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In the healthy subgingiva, oral treponemes account for a small percentage of the total bacteria. However, in diseased periodontal pockets, treponemes thrive and become a dominant component of the bacterial population. Oral treponemes are uniquely adept at capitalizing on the environmental conditions that develop with periodontal disease. The molecular basis of adaptive responses of oral treponemes is just beginning to be investigated and defined. The completion of several treponeme genome sequences and the characterization of global regulatory systems provide an important starting point in the analysis of signaling and adaptive responses. In this review, we discuss existing literature focused on the genetic regulatory mechanisms of Treponema denticola and present an overview of the possible roles of regulatory proteins identified through genome analyses. This information provides insight into the possible molecular mechanisms utilized by oral spirochetes to survive in the periodontal pocket and transition from a minor to a dominant organism.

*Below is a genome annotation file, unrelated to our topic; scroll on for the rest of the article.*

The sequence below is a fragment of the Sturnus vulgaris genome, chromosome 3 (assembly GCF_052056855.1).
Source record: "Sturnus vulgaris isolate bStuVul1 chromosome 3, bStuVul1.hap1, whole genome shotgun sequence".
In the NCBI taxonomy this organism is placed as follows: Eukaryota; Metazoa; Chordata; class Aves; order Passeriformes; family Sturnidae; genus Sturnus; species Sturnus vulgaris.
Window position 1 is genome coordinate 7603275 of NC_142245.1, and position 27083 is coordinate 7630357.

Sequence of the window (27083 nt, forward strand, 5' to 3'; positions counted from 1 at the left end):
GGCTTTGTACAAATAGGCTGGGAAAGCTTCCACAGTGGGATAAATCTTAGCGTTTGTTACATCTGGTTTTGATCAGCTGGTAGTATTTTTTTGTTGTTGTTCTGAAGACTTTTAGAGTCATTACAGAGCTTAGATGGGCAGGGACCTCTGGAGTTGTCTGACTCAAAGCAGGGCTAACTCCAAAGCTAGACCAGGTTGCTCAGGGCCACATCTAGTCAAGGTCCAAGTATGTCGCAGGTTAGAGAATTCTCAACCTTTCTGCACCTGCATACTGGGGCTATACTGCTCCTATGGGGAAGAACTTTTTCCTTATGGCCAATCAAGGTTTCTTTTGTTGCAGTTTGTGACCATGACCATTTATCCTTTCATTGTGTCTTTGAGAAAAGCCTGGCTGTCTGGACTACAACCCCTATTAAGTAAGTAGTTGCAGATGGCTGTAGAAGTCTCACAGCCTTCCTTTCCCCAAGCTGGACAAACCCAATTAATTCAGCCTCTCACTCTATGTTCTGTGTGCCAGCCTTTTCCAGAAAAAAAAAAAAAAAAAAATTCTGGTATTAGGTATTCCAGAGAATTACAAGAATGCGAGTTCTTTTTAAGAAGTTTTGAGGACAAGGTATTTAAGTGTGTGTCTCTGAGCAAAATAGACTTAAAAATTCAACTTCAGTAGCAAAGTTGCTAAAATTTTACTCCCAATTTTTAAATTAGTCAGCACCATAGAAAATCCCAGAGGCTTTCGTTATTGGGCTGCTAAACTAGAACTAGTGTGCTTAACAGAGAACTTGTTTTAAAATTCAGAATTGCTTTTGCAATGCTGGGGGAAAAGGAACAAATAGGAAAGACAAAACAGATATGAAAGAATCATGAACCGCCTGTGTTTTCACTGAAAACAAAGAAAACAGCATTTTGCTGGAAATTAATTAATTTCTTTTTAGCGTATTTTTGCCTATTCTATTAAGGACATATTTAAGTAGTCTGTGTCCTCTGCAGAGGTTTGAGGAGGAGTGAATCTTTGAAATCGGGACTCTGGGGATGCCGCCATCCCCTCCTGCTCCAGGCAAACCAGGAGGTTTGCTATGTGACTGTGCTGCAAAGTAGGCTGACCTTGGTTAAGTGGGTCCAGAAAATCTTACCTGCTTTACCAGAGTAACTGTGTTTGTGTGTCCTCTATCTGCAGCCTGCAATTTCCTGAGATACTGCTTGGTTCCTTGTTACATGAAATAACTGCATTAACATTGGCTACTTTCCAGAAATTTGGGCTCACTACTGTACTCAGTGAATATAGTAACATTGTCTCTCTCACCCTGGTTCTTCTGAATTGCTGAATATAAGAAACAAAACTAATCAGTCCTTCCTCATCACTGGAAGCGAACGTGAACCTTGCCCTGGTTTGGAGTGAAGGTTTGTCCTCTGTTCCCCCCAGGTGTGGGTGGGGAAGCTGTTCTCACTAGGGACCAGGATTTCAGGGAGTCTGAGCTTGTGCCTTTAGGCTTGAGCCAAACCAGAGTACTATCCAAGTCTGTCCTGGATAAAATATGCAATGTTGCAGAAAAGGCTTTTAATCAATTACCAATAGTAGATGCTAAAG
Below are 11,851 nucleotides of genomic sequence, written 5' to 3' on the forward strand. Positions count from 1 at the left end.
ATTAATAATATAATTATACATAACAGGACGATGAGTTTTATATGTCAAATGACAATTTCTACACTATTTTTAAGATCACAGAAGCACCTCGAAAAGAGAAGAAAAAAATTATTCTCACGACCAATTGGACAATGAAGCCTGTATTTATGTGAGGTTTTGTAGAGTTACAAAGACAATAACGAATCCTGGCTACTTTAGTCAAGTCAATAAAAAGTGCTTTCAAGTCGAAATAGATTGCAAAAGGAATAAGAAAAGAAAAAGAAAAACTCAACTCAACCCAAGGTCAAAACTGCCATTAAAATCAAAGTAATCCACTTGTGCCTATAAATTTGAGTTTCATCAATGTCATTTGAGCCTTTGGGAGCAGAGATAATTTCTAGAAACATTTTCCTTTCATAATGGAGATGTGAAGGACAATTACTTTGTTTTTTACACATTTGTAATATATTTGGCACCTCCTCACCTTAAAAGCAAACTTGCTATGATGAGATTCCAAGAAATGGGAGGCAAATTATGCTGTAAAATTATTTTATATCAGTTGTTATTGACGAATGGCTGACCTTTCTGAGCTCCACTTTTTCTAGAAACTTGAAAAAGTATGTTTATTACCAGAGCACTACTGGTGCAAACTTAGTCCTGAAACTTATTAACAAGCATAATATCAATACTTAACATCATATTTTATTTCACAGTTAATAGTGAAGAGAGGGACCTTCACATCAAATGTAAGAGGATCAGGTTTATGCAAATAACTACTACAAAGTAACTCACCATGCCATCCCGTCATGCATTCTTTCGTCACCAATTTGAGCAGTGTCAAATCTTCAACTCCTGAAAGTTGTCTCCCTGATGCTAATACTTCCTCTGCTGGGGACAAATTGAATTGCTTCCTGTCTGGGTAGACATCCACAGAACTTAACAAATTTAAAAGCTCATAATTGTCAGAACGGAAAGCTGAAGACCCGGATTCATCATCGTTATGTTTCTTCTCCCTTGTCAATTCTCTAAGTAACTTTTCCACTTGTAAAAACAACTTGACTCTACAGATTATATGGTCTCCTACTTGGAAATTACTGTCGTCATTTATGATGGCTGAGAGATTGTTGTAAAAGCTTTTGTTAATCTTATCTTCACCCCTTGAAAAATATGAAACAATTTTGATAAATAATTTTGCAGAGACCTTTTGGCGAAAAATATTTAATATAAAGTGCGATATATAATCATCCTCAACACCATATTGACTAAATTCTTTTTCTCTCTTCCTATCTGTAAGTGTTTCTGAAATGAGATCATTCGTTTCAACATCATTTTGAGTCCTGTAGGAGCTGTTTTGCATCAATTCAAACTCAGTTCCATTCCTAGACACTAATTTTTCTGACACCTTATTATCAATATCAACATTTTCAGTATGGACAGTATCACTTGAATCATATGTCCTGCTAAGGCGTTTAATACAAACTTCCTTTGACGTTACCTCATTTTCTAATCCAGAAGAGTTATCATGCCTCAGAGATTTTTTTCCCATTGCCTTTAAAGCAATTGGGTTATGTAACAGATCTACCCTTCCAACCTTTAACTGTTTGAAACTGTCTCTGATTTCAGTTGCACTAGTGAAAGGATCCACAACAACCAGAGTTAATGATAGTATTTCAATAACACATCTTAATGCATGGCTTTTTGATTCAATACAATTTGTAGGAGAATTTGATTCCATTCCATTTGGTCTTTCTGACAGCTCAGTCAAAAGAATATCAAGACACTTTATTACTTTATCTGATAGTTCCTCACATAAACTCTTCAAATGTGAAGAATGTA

Periodontal disease, a common health problem of middle-aged adults, affects millions every year, and its costs to society are high (Dye et al., 2007). Periodontitis has been aptly referred to as a “polymicrobial disruption of host homeostasis,” the intensity of which is determined by variables including the composition of the oral flora, host genetic predisposition, and underlying disorders (Darveau, 2010). The bacteriology of periodontal disease is complex, due to the presence of nearly 700 bacterial species in the oral cavity, with ~ 400 found in association with subgingival plaque (Paster et al., 2006). As periodontal disease develops, a shift occurs in the relative abundance of specific species. Elevated numbers of Porphyromonas gingivalis, Tannerella forsythia, and Treponema denticola, which form the red-microbial complex, correlate with gingivitis, chronic periodontitis, acute necrotizing ulcerative gingivitis, endodontic lesions, and have been associated with cardiovascular disease, stroke, endometriosis, preterm delivery of low-birthweight infants, and diabetes mellitus (Socransky et al., 1998; Yuan et al., 2001; Kshirsagar et al., 2007; Chen et al., 2008; Makiura et al., 2008; Kavoussi et al., 2009; Inaba and Amano, 2010). While oral Treponemes constitute a low percentage of the bacterial population in gingival crevicular fluid of healthy individuals, they are abundant in periodontal pockets (Dewhirst et al., 2000; Ellen and Galimanas, 2005). Due to T. denticola’s abundance at diseased sites, its close association with other periopathogens (Porphyromonas gingivalis), its localization at the plaque-tissue interface, and its production of powerful proteases, it is considered a prime contributor to periodontal-disease-associated tissue destruction (Holt and Ebersole, 2005). T. denticola, which produces dentilisin (a chymotrypsin-like protease) (Fenno et al., 1998), disrupts epithelial cells in vitro in a dentilisin-dependent manner (Chi et al., 2003). A direct role in tissue destruction in vivo has not been demonstrated. However, T. denticola does reside within epithelial cells in individuals with chronic periodontitis (Colombo et al., 2007). Periodontal-disease-associated tissue destruction leads to drastic changes in the physiochemical environment of the subgingival crevice and periodontium. This review seeks to summarize recent progress that has been made in delineating the key regulatory proteins and molecules that mediate environmental sensing and adaptive responses of T. denticola, and to provide potential insight into the molecular mechanisms that allow this periopathogen to thrive in disease sites in the periodontium.